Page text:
Other things you might want to roast:
Whole Roasted Cauliflower with Cheddar Beer Sauce ooookaaaay!
Roasted Vegetable Winter Crumble
Photos with Sarah Becker.Print
Ottolenghi’s Miso Butter Roasted Onions
A deeply flavored, buttery-soft onion side dish. A perfect winter dish to serve alongside roasted chicken or over white rice. They make great leftovers too, so it makes for a great meal-prep meal.
- 8 small or medium yellow onions (about 5 1/4 ounces / 150 grams each)
- 7 tablespoons (100 grams) unsalted butter, melted
- 1/3 cup plus 1 tablespoon (100 grams) white or other miso paste
- 1 quart (1 liter) warm water
- Heat the oven to 450°F.
- Halve the onions lengthwise, discarding the papery skin, as well as the layer beneath if it is tough or dry. Trim the tops and a little off the bottom (not too much—you want to ensure the onion halves stay held together at the base).
- In a medium bowl, whisk together the melted butter, miso, and warm water until fully combined.
- Place the onion halves, cut-side down and spaced apart, in a 9×13-inch (23×33-centimeter) high-sided baking dish or pan and pour in the miso water. The miso water should fill 3/4 of the pan and almost cover the onion halves. If you happen top have a bit of leftover miso water, just reserve for another roast or discard. Cover tightly with aluminum foil and bake for 35 minutes, then remove the foil and turn the onions over so they are cut-side up (take care to ensure they remain intact). Baste the onions very well, then return to the oven, uncovered, for another 45 to 50 minutes, basting every 10 minutes, until the onions are very soft, deeply browned on top, and the sauce has reduced to a gravy consistency.
- Carefully transfer the onions to a platter, pouring the sauce over and around them, and serve at once with rice or chicken.
- Place in an airtight container and store in the refrigerator for up to 4 days.
I just made this and it is excellent. I would like to make it again when it is the star of the show and I can really attend to it – it did not reduce as much as I would have liked but that is on me. I think a tablespoon of tomato paste may be delicious in this too but I don’t know that I want to mess with it :)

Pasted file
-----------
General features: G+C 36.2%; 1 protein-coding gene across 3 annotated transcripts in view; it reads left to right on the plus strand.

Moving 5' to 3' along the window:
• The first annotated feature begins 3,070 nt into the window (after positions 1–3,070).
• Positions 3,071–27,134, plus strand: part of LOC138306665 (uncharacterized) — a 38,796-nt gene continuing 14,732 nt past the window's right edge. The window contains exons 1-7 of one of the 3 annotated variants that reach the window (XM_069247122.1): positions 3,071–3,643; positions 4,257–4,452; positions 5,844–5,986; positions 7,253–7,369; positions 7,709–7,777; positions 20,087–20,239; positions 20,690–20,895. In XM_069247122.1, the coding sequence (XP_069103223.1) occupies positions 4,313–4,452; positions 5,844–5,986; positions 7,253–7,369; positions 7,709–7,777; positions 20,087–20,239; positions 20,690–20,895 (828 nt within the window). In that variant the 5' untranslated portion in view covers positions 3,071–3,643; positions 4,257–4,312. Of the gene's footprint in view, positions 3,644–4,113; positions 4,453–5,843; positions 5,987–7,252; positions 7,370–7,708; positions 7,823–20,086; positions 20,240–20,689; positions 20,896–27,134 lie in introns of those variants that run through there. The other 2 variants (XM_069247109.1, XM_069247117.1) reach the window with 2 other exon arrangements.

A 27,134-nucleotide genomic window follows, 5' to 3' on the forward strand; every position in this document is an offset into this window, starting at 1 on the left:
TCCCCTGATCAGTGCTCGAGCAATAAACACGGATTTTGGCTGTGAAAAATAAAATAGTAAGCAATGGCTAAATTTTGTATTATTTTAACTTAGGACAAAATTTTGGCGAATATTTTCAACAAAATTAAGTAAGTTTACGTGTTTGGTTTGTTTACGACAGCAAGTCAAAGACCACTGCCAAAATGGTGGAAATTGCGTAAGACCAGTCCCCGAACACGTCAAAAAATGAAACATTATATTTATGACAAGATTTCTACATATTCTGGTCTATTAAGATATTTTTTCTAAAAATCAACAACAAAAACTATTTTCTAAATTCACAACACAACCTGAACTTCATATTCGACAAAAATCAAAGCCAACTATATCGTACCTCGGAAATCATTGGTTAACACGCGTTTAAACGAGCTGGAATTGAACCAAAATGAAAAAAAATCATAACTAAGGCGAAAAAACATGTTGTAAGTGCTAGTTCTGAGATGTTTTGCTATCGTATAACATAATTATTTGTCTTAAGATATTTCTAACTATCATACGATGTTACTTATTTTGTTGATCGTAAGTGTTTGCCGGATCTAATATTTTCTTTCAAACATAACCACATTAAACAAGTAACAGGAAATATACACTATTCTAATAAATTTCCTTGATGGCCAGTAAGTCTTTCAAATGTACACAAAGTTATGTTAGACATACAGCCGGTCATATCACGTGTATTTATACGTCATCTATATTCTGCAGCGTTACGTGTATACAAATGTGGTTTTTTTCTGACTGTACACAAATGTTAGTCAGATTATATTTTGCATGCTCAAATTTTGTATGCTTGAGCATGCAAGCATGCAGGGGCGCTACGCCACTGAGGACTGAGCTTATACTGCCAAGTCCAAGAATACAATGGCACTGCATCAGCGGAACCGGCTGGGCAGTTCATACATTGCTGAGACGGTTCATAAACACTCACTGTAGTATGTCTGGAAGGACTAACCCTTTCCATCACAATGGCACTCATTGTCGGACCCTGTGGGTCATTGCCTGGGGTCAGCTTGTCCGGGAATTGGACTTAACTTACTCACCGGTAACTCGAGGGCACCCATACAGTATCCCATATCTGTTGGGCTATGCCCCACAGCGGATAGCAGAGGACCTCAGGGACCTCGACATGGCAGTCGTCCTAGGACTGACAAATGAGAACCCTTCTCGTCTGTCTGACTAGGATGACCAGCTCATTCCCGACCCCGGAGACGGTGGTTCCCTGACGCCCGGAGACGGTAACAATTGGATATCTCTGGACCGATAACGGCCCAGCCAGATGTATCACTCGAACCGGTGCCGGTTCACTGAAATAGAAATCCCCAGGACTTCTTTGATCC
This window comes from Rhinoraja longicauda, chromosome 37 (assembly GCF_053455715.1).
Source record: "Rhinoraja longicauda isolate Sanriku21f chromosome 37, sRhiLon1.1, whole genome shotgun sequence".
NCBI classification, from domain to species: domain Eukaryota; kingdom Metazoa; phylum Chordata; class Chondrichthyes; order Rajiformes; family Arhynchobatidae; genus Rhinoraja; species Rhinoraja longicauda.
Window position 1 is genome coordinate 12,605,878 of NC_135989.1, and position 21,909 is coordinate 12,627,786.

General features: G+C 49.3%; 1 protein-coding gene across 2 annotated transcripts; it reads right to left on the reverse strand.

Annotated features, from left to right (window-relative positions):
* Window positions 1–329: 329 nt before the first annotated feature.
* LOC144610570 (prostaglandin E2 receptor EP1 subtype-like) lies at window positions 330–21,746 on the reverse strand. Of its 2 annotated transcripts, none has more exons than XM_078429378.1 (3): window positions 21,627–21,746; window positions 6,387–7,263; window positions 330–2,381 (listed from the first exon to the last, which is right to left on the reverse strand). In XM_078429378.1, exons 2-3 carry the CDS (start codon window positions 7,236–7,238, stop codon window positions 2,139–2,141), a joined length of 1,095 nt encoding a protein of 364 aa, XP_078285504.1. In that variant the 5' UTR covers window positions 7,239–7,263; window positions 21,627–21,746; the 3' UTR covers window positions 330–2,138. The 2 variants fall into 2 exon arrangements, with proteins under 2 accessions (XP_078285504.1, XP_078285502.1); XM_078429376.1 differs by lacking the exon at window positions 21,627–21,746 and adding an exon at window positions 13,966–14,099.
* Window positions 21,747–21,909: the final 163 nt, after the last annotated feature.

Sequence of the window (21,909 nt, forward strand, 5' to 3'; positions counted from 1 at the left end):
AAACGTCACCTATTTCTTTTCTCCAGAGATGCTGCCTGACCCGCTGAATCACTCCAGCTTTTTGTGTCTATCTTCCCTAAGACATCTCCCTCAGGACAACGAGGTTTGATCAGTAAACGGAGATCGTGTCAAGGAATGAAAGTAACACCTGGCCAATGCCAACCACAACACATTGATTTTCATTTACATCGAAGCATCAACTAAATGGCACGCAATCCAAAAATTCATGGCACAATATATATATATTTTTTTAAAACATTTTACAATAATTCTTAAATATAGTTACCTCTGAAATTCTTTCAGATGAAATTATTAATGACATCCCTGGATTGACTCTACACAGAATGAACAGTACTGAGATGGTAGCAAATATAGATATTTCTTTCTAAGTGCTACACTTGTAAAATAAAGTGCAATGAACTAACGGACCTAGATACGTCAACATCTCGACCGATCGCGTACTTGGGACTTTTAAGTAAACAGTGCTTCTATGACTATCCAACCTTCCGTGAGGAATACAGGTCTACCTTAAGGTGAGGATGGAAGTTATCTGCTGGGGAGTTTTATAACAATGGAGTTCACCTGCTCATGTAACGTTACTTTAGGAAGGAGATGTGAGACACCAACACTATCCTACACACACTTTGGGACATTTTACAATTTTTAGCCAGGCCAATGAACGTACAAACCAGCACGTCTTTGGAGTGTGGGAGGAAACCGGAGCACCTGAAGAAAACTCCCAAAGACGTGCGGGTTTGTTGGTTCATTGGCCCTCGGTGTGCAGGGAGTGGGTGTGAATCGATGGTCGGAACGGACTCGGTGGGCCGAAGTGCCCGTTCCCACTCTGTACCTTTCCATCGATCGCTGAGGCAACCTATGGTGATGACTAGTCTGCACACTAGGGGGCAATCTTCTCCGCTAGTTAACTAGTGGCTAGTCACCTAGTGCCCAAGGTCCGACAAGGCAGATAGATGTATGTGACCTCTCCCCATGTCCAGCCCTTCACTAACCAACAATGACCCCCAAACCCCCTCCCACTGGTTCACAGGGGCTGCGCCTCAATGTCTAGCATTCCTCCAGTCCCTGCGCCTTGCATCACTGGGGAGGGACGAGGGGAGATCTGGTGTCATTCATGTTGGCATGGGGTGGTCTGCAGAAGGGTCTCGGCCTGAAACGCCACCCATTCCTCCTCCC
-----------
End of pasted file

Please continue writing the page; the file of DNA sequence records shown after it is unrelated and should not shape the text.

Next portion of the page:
Definitely a comfort food!!
American in the U.K. here. I made the onions with the called for size but could only find red miso paste. It was hard to keep the onions intact even with cutting them as directed but my husband, who is not an onion liver, said they were the best he had ever tasted. Thanks!
Lover, I mean!
Glad you’re not married to an onion liver lol, thank you for the chuckle Barbara :D
wow, what a great dish, who wouldn’t thunk miso onions? Great idea, love this and thank you!
I some how look at this and firmly believe it can be turned into a wonderful broth for ramen. So that’s what I plan to try. Thank you ma’am!
I want to get some sheep pans too!!!!
(Please don’t fix the post – I love it, and we all know what you meant.)
but I’d love baking pans in the shape of animals. don’t know what I’d do with them, but I love the idea!
Sorry about that! :)
Glad your back Joy, and kicking off 2021 with vegetables. Happy New Year.
Onion Candy — sounds delicious and the list of ingredients are few. Just gotta grab some miso at the store to roast up these sweet babies. Thanks for the recipe.
@Linda that was a cute comment. I laughed. I’m so thankful that Joy posted this recipe. Must try!
Sheep pans?? Betcha can’t run those through the dishwasher. :)